From: nmm1 on 7 Dec 2009 17:39
In article <4B1D1685.7080307(a)patten-glew.net>,
Andy \"Krazy\" Glew <ag-news(a)patten-glew.net> wrote:
>> Now, there I beg to disagree. I have never seen anything reliable
>> indicating that Larrabee has ever been intended for consumers,
>> EXCEPT as a 'black-box' GPU programmed by 'Intel partners'. And
>> some of that information came from semi-authoritative sources in
>> Intel. Do you have a reference to an conflicting statement from
>> someone in Intel?
>Just a blog, not official, although of course anything blogged at Intel
>is semi-blest (believe me, I know the flip side.)
I don't see anything in that that even hints at plans to make
Larrabee available for consumer use. It could just as well be a
probe to test consumer interest - something that even I do!
From: nmm1 on 7 Dec 2009 18:05
In article <b81b8239-b43c-46e9-9eea-4da2a73493a0(a)k13g2000prh.googlegroups.com>,
Robert Myers <rbmyersusa(a)gmail.com> wrote:
>The blog post reminded me. I have assumed, for years, that Intel
>planned on putting many (>>4) x86 cores on a single-die. I'm sure I
>can find Intel presentations from the nineties that seem to make that
>clear if I dig hard enough.
Yes. But the word "planned" implies a degree of deliberate action
that I believe was absent. They assuredly blithered on about it,
and very probably had meetings about it ....
>From the very beginning, Larrabee seemed to be a technology of destiny
>in search of a mission, and the first, most obvious mission for any
>kind of massive parallelism is graphics. ...
Yes. But what they didn't seem to understand is that they should
have treated it as an experiment. I tried to persuade them that
they needed to make it widely available and cheap, so that the mad
hackers would start to play with it, and see what developed.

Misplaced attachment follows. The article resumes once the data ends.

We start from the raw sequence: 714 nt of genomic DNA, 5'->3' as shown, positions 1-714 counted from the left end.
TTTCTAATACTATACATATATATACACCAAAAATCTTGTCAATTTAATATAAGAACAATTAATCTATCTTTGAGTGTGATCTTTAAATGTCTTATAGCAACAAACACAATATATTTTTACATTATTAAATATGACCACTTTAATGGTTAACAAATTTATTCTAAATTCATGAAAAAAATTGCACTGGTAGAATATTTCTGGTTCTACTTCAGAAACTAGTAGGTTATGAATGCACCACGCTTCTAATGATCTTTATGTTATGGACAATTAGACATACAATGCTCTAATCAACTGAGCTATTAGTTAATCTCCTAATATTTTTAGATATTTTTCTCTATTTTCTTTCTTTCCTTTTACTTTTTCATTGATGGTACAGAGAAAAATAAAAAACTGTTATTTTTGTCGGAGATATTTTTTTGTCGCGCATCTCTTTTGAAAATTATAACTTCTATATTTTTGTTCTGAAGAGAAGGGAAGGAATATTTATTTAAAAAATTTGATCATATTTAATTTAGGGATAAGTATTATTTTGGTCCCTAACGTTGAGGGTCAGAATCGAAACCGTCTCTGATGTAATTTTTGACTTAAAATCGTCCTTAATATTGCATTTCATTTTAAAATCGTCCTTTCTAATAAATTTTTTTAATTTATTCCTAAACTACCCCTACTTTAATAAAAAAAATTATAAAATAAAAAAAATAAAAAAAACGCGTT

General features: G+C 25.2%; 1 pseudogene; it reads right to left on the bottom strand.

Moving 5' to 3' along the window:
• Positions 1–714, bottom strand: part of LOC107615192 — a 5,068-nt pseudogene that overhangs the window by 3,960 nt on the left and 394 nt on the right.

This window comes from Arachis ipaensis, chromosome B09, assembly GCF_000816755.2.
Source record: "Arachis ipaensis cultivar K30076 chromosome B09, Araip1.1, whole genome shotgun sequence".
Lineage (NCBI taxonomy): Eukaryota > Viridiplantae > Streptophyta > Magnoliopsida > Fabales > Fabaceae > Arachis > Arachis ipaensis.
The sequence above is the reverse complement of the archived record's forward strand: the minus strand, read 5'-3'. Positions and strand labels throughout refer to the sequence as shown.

Perhaps nothing, but it wouldn't have been Intel's effort that was
The same was true of Sun, but they had less margin for selling CPUs
at marginal cost.
From: "Andy "Krazy" Glew" on 7 Dec 2009 23:04
Del Cecchi wrote:
> "Andy "Krazy" Glew" <ag-news(a)patten-glew.net> wrote in message news:4B1D1685.7080307(a)patten-glew.net...
>> nmm1(a)cam.ac.uk wrote:
>>> I have never seen anything reliable
>>> indicating that Larrabee has ever been intended for consumers,
>> Just a blog, not official, although of course anything blogged at
>> Intel is semi-blest (believe me, I know the flip side.)
> Does this mean Larrabee won't be the engine for the PS4?
> We were assured that it was not long ago.
My guess is that Intel was pushing for Larrabee to be the PS4 chip.
And, possibly, Sony agreed. Not unreasonably, if Intel had made a
consumer grade Larrabee. Since Larrabee's nig pitch is programmability
- cache coherence, MIMD, vectors, familiar stuff. As opposed to the
Cell's idiosyncrasies and programmer hostility, which are probably in
large part to blame for Sony's lack of success with the PS3.
Given the present Larrabee situation, Sony is probably scrambling. Options:
a) go back to Cell.
b) more likely, eke out a year or so with Cell and a PS4 stretch, and
then look around again - possibly at the next Larrabee
c) AMD/ATI Fusion
d) Nvidia? Possibly with the CPU that Nvidia is widely rumored to be
AMD/ATI and Nvidia might seem the most reasonable, except that both
companies have had trouble delivering. AMD/ATI look best now, but
Nvidia has more "vision". Whatever good that will do them.